They need immediate actions like what King has done. It also abashes his critics on their myopic assertion that cares not about a broader circle of people. Also, he applies anaphora in his call for actions let him marchlet him have his prayer He lists ways that oppressed people stand up to fight for racial justice, indirectly telling the white preachers to sympathize and give liberty to the oppressed. Moreover, King applies a variety of literary allusions that serve to historically support his contentions. Most of his references allude to the Bible, which not only shows his knowledge of religion and faith, but also helps him connect to his white audience who are mostly religious leaders. For instance, when he distinguishes just and unjust laws, he calls upon the Catholic saying that Any law that uplifts human personality is just. Any law that degrades human personality is unjust. King supports himself by referring to what has been evidenced in history which leaves no ambiguity for the readers to suspect his defense.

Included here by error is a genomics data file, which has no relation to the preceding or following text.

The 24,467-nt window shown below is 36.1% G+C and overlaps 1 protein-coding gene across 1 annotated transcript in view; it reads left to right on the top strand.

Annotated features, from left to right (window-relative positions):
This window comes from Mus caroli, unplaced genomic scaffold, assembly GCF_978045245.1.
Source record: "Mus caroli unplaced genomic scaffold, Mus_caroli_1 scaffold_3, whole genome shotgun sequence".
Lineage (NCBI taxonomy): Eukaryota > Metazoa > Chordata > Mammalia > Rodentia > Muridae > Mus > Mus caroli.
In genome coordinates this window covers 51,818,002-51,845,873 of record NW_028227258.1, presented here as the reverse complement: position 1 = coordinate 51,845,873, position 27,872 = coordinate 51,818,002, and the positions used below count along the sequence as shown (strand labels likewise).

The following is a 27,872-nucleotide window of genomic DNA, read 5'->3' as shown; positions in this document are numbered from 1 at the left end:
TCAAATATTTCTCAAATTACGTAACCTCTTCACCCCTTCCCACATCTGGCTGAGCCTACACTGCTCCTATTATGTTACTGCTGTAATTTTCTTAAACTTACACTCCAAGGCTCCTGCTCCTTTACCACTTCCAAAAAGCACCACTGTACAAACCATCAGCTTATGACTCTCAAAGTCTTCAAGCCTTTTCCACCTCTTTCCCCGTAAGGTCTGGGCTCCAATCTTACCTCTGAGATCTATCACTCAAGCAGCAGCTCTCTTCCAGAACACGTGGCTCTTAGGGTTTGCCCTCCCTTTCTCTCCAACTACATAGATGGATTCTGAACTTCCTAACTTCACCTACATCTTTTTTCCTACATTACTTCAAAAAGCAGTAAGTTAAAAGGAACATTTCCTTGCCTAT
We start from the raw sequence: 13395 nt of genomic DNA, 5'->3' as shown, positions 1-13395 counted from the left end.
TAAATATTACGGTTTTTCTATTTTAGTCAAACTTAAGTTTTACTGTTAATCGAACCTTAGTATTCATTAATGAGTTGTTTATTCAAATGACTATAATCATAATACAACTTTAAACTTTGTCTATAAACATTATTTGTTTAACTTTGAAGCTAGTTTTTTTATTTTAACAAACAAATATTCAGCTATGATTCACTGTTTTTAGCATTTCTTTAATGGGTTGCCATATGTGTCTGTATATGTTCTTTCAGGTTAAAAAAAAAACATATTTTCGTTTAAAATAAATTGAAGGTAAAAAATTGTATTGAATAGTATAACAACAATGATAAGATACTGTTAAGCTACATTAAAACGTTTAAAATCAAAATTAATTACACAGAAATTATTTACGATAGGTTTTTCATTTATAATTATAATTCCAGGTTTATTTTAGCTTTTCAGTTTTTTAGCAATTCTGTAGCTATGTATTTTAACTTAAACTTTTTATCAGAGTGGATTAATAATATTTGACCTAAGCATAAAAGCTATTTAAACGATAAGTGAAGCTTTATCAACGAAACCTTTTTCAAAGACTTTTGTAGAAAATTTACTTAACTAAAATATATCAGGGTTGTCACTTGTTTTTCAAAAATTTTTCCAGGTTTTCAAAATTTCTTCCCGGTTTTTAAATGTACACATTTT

Baldwin is writing for all African-Americans, and King is responding specifically to the white readers. Aiming toward different audiences, Baldwin and King place different emphasis on the purpose of their writing. Baldwin believes that there still exists African-Americans idealizing an equal racial treatment, so by applying ethos, Baldwin is able to correct their misguided beliefs his words are a wake-up call for those who are in denial about reality. King applies more pathos to logically describe the urgency of pushing forward nonviolent protest, and also to draw the readers sympathy toward the unjust treatment of black Americans his words are a defense for the advancement of racial justice. The literary techniques they apply contribute to better represent the essences of both essays, where antithesis, repetitions, parallels and literary allusions all serve to emphasize the authors purposes. Therefore, the two remarkable essays establish peoples awareness to solve racial discrimination urgently. Angela Fang Y, 6Q